Anyways, back to markets, it was a good week for the S&P 500 as all the major sectors posted gains, led by Materials (XME) and Energy (XLE), both of which gained 5% this week:

Recall last week, I discussed how Canacord Genuity's Martin Roberge thought there was a synchronized global recovery going on and that deep cyclicals were a buy here:

Earlier this week, Martin hosted a conference call going over his market thoughts and while I can't share all the slides with you, I will share two important ones:


Is there a major recovery going on in China? Well, if you look at the iShares MSCI China ETF (MCHI), there's definitely a recovery in Chinese shares like Alibaba (BABA) and Tencent which make up 32% of this ETF:

And this has propelled the iShares Emerging Markets ETF (EEM) higher:

However, I must warn you, both these weekly charts look toppish to me and they're vulnerable to a pullback in the near term, especially now that a second wave of COVID-19 is emerging all over the world, including in Europe:

This is why I'm very careful here, there are a lot of unknowns which can throw these markets off: US elections, second wave of COVID and God knows what else.

Typically, markets climb the wall of worry and there's still plenty of liquidity to propel all risk assets (not just stocks) higher.

But when I look at the 5-year weekly chart of the S&P 500 ETF (SPY), it's at an important level where it can easily experience a sharp pullback:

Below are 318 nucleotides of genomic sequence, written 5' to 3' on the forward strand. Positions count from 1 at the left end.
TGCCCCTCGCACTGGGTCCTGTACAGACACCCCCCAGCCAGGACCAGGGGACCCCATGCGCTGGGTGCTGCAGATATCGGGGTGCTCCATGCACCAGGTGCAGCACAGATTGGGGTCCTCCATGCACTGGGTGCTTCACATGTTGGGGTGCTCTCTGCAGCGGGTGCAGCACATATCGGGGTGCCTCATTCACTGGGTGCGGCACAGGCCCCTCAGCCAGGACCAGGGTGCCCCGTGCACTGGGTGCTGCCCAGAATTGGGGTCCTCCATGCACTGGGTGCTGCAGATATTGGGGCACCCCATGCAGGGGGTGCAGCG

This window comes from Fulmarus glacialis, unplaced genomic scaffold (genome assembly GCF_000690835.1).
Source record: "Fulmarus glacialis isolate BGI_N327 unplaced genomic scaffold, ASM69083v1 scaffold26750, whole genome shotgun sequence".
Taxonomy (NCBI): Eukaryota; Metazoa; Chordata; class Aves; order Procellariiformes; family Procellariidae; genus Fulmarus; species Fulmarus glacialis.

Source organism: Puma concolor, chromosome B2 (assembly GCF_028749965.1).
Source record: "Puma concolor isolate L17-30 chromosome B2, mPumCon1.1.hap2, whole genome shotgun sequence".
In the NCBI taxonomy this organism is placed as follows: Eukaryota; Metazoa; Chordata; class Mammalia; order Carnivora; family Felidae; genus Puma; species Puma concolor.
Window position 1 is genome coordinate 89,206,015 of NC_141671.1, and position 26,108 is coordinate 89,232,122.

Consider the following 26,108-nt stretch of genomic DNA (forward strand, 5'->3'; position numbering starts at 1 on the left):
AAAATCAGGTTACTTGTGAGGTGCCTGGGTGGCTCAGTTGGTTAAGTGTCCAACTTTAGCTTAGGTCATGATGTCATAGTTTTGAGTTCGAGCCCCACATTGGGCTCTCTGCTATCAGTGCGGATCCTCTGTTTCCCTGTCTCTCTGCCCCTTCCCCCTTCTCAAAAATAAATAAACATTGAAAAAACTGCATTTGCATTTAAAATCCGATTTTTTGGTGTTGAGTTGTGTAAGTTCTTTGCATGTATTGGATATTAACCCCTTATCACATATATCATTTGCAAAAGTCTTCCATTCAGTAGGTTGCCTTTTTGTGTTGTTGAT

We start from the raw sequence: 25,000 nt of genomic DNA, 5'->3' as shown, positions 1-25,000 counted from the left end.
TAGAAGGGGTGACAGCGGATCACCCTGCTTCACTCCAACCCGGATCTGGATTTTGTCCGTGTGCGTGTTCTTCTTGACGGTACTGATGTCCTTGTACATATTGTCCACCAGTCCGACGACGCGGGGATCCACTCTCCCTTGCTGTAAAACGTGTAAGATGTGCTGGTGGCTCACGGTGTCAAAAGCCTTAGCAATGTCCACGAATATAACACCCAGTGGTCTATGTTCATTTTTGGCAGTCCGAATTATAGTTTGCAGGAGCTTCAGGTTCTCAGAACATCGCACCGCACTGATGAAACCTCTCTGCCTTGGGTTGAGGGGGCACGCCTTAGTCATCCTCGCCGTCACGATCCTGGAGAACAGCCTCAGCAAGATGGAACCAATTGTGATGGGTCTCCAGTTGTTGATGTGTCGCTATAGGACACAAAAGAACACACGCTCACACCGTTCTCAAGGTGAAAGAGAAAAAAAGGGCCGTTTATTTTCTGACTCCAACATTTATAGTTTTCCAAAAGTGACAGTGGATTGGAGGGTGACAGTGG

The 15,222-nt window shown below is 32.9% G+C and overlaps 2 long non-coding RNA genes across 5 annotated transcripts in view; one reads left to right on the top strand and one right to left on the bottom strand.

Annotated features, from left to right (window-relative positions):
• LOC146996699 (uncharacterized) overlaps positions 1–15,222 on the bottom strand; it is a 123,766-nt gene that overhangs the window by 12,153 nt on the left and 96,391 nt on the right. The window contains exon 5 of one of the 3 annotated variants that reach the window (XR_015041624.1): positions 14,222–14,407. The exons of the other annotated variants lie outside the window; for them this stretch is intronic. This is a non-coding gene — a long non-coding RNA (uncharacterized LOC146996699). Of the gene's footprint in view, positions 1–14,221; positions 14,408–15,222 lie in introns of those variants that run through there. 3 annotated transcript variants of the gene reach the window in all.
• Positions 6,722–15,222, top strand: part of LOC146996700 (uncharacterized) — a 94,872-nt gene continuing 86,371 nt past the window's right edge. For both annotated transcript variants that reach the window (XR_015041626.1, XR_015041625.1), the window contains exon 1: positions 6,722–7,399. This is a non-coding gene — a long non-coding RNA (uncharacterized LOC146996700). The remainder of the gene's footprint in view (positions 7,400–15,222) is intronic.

Let me be more blunt, when I look at that chart above, I fear that traders will use any passage of the stimulus bill to sell the news hard. And if the stimulus doesn't pass, they will sell stocks even harder. 

That's my worry here but who knows, we might get a big breakout going into year-end (don't count on it).

And if you look at the Nasdaq-100 Index (NDX), it looks even more vulnerable to a major pullback:

I know, buy the dip on tech stocks, any dip, they can only go up. I'd be very wary of buying any big dip on tech shares here.

Also, a lot of talk this week on the backup in long bond yields and that shows a strong economic recovery is on its way, the curve is 'steepening' which is good for Financials (XLF) and small caps (IWM).

Take all this talk with a shaker (not a grain) of salt!  

It's nonsense, the backup in long bond yields seems like a big deal but it's nothing to worry about and I wouldn't be surprised if bond prices firm up and long bond yields decline again. Also, I'd be shorting Financials and small caps here on any pop: